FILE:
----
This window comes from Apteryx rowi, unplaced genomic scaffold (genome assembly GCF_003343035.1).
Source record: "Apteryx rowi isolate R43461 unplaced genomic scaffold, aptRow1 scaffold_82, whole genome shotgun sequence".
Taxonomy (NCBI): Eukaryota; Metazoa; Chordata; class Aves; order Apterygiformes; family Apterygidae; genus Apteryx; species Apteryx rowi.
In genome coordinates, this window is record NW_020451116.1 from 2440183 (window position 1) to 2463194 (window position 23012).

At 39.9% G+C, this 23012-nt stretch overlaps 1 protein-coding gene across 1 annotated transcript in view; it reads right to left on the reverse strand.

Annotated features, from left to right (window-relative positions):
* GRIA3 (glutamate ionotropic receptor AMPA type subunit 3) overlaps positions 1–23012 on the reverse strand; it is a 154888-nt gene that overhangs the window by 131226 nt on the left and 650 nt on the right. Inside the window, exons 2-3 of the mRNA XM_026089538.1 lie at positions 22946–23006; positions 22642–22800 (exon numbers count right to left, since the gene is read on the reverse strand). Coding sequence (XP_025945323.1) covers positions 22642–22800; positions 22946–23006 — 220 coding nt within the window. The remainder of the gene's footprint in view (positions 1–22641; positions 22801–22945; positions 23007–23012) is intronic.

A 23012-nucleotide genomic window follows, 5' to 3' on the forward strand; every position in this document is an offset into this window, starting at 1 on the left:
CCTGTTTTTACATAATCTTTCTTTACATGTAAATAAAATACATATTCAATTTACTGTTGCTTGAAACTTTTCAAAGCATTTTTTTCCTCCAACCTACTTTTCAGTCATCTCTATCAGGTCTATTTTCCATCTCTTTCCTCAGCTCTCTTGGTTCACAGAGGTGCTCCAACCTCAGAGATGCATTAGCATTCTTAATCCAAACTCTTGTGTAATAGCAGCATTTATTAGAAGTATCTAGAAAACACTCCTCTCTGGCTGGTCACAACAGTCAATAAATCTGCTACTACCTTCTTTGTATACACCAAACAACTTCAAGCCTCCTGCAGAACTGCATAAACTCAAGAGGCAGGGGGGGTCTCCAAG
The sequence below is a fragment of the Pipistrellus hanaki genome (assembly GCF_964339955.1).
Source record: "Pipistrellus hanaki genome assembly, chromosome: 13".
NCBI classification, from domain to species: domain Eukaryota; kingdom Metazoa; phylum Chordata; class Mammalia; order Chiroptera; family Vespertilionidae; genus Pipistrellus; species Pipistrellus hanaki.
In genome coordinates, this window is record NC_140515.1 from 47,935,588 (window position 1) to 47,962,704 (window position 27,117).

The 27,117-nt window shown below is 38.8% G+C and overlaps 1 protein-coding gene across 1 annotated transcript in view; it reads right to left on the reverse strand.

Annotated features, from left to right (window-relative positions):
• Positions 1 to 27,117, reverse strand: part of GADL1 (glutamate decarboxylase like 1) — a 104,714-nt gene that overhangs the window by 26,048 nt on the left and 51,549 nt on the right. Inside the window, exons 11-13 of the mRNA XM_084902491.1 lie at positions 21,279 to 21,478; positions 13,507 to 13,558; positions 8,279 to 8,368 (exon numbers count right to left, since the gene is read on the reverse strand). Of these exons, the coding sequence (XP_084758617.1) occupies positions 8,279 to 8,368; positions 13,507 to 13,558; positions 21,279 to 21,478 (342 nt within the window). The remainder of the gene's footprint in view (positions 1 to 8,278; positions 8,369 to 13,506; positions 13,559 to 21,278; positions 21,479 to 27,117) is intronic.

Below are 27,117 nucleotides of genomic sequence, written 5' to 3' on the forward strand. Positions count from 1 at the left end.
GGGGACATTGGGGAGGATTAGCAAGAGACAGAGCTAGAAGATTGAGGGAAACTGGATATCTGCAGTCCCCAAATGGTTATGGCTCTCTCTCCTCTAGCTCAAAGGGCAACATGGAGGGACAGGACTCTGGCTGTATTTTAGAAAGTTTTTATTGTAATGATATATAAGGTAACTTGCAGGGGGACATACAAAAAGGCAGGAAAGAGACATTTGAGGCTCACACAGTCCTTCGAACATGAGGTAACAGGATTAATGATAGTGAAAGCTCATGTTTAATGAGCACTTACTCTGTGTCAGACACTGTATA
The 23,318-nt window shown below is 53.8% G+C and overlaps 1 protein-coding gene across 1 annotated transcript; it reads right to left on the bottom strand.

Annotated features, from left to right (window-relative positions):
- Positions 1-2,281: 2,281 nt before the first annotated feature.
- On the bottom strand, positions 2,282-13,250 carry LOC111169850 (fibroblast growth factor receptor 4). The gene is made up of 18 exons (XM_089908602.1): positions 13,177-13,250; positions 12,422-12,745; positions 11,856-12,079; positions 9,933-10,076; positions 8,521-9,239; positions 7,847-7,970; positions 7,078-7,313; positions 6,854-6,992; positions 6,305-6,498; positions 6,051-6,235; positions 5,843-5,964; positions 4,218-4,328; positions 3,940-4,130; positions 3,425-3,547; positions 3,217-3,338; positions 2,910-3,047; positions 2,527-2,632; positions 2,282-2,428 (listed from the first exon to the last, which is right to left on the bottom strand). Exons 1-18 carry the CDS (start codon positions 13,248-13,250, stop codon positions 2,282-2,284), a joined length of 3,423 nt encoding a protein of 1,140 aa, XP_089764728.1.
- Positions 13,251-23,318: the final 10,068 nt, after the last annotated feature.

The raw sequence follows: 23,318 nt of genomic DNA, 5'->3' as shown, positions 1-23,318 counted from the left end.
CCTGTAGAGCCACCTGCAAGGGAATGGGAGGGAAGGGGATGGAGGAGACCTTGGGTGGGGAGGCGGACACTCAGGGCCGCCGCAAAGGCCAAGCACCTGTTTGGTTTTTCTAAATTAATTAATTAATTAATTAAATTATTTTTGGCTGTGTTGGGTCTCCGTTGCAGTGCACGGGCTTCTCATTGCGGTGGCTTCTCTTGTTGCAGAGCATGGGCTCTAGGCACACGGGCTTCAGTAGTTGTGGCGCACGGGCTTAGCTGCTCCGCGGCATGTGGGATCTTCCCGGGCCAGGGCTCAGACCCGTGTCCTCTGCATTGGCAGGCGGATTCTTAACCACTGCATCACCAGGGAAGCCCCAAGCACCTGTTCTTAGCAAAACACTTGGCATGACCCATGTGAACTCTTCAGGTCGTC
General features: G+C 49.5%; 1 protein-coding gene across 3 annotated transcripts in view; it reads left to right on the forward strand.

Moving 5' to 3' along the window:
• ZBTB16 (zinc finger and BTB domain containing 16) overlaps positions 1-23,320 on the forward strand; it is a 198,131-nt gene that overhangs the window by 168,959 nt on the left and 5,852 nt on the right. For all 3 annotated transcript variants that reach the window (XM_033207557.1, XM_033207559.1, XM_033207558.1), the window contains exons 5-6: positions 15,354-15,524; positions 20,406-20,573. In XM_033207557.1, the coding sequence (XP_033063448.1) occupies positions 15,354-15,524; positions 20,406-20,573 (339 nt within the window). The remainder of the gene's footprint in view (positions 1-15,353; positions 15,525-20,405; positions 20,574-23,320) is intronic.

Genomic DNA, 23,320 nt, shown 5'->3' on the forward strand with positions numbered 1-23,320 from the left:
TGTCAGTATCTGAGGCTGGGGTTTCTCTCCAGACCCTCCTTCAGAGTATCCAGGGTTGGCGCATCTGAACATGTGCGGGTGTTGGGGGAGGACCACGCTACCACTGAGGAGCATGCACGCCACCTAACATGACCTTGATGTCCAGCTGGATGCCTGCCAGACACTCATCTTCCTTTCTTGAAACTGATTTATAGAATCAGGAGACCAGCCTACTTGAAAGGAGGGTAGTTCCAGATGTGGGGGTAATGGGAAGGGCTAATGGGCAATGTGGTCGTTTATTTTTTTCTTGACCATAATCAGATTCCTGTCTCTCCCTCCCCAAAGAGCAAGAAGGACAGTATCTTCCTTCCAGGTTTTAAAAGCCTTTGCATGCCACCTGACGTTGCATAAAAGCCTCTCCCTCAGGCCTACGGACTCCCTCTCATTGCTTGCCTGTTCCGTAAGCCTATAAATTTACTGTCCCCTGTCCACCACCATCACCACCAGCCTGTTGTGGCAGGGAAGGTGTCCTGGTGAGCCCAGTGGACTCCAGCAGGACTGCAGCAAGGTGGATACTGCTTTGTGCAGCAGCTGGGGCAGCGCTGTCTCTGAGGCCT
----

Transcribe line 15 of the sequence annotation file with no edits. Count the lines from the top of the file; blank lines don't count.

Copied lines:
Annotated features, from left to right (window-relative positions):